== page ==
Many cat owners can open a can of tuna and hear their pets come running. Some cats don't seem to be able to get enough of the fatty fish, but just because they love it doesn't mean it's good for them. There are serious risks associated with feeding a cat too much tuna. Owners armed with the facts can serve the fish to their cats in ways that won't lead to health problems down the line.
Anyone in the process of introducing tuna to a kitten should take them for a wellness check with their vet first. Your cat may have unique nutritional needs due to their breed or a health condition. Cats tend to love tuna and hate change, so taking the extra step to verify that tuna will be safe for them may save both owner and kitten heartache in the future.
Many healthy cat food blends are flavored with tuna, which might be a good alternative for cats that won't eat anything else. A kitty that's not feeling well might be enticed to eat if their regular food is laced with bits of tuna. Dripping some juice from a can into a cat's water dish can encourage them to drink as well.
Contrary to cartoons and old wives' tales, fish isn't always a healthy meal for a cat. In fact, cats are more likely to be allergic to fish than any other meat. If a cat has recently eaten tuna and develops red bumps on their skin, loses fur, starts itching, or vomits, that could be an allergic reaction.
Tuna has the highest mercury levels of any fish, and cats, with their tiny bodies, can develop mercury poisoning from eating too much tuna over a long period. Symptoms of mercury poisoning include an unsteady gait, seizures, abnormal behavior, loss of coordination, involuntary movements, and blindness. Cats exhibiting any of these symptoms need veterinary attention.
While tuna is risky in large amounts, cats who aren't allergic can have bits of tuna as an occasional treat. Many vets recommend a 10% rule; only 10% of a cat's daily calories should come from treats and snacks. Most of a cat's diet should be premium commercial cat food, though lean cooked meats like beef and poultry can be added for variety.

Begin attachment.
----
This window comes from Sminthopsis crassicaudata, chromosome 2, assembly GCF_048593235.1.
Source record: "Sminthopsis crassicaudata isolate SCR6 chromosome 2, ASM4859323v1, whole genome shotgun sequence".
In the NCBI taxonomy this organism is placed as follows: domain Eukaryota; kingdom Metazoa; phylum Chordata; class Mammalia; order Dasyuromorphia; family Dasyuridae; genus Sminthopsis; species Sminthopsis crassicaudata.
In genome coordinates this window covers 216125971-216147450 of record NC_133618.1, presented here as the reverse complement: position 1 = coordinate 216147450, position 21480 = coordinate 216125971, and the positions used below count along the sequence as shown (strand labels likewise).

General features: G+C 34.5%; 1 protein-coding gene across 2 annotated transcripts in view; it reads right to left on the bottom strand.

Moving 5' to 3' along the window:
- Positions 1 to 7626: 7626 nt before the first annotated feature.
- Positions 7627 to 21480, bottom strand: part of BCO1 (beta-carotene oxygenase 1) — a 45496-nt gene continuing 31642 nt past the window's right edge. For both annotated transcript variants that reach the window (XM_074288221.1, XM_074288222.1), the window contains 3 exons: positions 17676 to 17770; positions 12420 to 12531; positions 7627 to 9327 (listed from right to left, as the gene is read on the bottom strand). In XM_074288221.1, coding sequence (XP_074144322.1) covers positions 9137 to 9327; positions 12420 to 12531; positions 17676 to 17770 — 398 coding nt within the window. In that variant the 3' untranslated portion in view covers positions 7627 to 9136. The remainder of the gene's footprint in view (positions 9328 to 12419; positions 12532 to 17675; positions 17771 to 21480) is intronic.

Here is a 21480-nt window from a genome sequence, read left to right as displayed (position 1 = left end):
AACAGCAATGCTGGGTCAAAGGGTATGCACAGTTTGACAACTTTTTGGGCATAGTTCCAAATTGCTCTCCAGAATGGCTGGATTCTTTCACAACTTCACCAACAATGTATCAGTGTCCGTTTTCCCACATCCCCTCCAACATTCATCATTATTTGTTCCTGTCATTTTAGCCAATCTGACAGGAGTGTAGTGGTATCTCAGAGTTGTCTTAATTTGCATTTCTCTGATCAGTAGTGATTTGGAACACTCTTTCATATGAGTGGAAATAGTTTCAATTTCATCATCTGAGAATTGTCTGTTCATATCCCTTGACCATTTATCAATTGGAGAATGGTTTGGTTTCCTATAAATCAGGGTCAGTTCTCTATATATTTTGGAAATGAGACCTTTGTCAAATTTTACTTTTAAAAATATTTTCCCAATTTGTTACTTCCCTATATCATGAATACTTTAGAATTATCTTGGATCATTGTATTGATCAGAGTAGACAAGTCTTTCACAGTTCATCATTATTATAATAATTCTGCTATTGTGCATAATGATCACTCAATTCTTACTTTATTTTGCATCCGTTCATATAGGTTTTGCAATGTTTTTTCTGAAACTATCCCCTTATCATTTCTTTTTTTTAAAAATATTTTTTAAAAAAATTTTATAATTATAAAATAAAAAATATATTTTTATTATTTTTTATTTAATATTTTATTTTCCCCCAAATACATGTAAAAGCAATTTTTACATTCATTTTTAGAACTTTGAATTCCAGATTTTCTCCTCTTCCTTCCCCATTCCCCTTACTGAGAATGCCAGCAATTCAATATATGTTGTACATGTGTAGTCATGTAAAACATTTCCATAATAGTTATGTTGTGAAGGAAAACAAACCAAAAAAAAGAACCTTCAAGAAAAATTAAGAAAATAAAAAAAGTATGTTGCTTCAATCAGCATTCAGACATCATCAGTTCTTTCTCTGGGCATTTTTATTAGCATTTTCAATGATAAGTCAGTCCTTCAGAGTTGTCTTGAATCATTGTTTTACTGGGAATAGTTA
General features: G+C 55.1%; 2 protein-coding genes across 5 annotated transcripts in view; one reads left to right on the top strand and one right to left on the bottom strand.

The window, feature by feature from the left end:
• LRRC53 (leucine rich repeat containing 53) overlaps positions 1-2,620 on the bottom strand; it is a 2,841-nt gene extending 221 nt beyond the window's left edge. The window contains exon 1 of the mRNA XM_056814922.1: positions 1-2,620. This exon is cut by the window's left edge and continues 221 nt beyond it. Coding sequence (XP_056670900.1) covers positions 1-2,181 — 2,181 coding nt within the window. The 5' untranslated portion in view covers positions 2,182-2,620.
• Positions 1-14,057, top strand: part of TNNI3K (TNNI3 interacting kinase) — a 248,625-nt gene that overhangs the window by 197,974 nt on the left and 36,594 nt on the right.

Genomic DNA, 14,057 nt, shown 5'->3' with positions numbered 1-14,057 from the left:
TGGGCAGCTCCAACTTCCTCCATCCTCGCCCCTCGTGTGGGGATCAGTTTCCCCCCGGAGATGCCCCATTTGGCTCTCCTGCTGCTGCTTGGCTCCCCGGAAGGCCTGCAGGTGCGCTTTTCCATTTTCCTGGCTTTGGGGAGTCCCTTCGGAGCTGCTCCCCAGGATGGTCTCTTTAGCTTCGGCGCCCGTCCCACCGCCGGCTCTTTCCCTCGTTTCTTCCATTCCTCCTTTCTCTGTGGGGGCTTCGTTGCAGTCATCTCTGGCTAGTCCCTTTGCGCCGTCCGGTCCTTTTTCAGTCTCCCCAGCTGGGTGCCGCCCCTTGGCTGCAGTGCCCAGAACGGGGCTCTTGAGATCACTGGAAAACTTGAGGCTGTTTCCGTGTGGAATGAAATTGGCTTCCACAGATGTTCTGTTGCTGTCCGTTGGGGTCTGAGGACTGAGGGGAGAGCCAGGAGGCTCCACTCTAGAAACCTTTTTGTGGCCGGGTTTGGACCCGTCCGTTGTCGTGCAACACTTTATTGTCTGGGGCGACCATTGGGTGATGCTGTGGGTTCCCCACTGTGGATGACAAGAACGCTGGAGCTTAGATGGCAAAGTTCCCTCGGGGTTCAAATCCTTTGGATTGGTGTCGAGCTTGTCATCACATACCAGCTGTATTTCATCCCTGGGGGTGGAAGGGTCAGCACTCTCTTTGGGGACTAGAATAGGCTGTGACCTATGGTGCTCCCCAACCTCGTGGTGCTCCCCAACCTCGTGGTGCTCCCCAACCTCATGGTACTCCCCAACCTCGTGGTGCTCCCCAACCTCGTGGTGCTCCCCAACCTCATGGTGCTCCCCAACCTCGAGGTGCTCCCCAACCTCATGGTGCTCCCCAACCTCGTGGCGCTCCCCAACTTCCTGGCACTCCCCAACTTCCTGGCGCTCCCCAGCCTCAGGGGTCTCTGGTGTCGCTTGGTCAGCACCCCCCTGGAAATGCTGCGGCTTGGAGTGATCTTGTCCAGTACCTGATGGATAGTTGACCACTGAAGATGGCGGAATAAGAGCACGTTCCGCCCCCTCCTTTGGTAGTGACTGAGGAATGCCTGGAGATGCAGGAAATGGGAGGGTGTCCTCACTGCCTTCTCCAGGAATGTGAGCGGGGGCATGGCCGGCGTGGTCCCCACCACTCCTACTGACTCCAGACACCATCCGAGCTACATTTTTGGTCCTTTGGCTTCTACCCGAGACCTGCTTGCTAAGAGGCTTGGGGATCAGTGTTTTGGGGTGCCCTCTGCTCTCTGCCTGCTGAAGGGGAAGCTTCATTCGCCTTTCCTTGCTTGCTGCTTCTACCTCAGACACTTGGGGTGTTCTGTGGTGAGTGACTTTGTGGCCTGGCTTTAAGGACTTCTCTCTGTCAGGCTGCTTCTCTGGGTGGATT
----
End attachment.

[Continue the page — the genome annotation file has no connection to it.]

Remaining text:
Cats should always eat human-grade meat, as pet meat or scraps could contain contaminants or additives that are bad for them. The head, bones, and tail should be removed if the tuna came whole. These bits can be a choking hazard for cats. Even when safely swallowed, the sharp edge of a bone could damage a cat's digestive system.
When feeding a cat a fatty fish like tuna or salmon, it's best to make sure it is thoroughly cooked. Raw fish is more likely to upset a cat's digestion and carries a higher risk of foodborne illness. Sometimes parasites or bacteria from uncooked tuna can be transferred from the cat to a human on their fur or mouths.
Not all varieties of tuna are created the same. Chunk-light tuna is lower in fat and empty calories. Tuna canned in oil or flavored with salt and preservatives are worse for a cat's overall health and digestion than fresh tuna or tuna canned in fresh water. Owners should avoid albacore tuna, as it has the highest levels of mercury.
Tuna has nutritional value for a cat. It's a good source of protein, omega-3 fatty acids, and vitamins A and D. Owners who want their cats to have these benefits should supplement their diet with other foods that are high in vitamins E and B1. Feeding a cat any one food, unless it's nutritionally complete cat food, is a recipe for malnutrition.
Cats tend to be picky eaters, and a cat that has recently discovered tuna may begin turning their nose up at other foods in the hope of getting more. The solution is not to open up a tin every day. Discuss the issue with a vet, who may be able to suggest ways of getting the cat to eat healthier foods. One solution might be turning to commercial cat food with tuna as one component.
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